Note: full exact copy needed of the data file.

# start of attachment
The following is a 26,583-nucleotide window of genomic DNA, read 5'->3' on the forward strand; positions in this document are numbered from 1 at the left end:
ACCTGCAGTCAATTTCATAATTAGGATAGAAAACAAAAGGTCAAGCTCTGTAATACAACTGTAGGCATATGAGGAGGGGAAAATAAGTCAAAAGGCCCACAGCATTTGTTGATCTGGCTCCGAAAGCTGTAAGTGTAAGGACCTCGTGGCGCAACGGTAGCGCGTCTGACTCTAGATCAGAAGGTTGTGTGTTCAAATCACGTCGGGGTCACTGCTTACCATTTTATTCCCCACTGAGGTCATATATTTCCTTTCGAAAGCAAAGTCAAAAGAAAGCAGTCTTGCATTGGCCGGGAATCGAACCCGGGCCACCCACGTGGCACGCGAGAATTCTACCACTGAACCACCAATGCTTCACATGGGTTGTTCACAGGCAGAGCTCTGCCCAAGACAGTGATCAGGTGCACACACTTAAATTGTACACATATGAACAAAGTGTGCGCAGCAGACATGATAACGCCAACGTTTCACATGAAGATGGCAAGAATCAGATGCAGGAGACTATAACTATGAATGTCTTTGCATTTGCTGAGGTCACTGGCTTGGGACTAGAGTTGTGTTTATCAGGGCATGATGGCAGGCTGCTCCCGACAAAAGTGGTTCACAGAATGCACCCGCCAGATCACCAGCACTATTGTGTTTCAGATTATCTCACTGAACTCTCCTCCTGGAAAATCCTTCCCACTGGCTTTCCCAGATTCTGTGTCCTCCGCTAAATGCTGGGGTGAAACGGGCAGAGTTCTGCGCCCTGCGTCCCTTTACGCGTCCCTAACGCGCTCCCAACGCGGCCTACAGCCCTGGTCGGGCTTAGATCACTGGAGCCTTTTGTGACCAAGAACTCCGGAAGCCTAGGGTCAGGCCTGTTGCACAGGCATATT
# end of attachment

The following is a 26,583-nucleotide window of genomic DNA, read 5'->3' on the forward strand; positions in this document are numbered from 1 at the left end:
ACCTGCAGTCAATTTCATAATTAGGATAGAAAACAAAAGGTCAAGCTCTGTAATACAACTGTAGGCATATGAGGAGGGGAAAATAAGTCAAAAGGCCCACAGCATTTGTTGATCTGGCTCCGAAAGCTGTAAGTGTAAGGACCTCGTGGCGCAACGGTAGCGCGTCTGACTCTAGATCAGAAGGTTGTGTGTTCAAATCACGTCGGGGTCACTGCTTACCATTTTATTCCCCACTGAGGTCATATATTTCCTTTCGAAAGCAAAGTCAAAAGAAAGCAGTCTTGCATTGGCCGGGAATCGAACCCGGGCCACCCACGTGGCACGCGAGAATTCTACCACTGAACCACCAATGCTTCACATGGGTTGTTCACAGGCAGAGCTCTGCCCAAGACAGTGATCAGGTGCACACACTTAAATTGTACACATATGAACAAAGTGTGCGCAGCAGACATGATAACGCCAACGTTTCACATGAAGATGGCAAGAATCAGATGCAGGAGACTATAACTATGAATGTCTTTGCATTTGCTGAGGTCACTGGCTTGGGACTAGAGTTGTGTTTATCAGGGCATGATGGCAGGCTGCTCCCGACAAAAGTGGTTCACAGAATGCACCCGCCAGATCACCAGCACTATTGTGTTTCAGATTATCTCACTGAACTCTCCTCCTGGAAAATCCTTCCCACTGGCTTTCCCAGATTCTGTGTCCTCCGCTAAATGCTGGGGTGAAACGGGCAGAGTTCTGCGCCCTGCGTCCCTTTACGCGTCCCTAACGCGCTCCCAACGCGGCCTACAGCCCTGGTCGGGCTTAGATCACTGGAGCCTTTTGTGACCAAGAACTCCGGAAGCCTAGGGTCAGGCCTGTTGCACAGGCATATT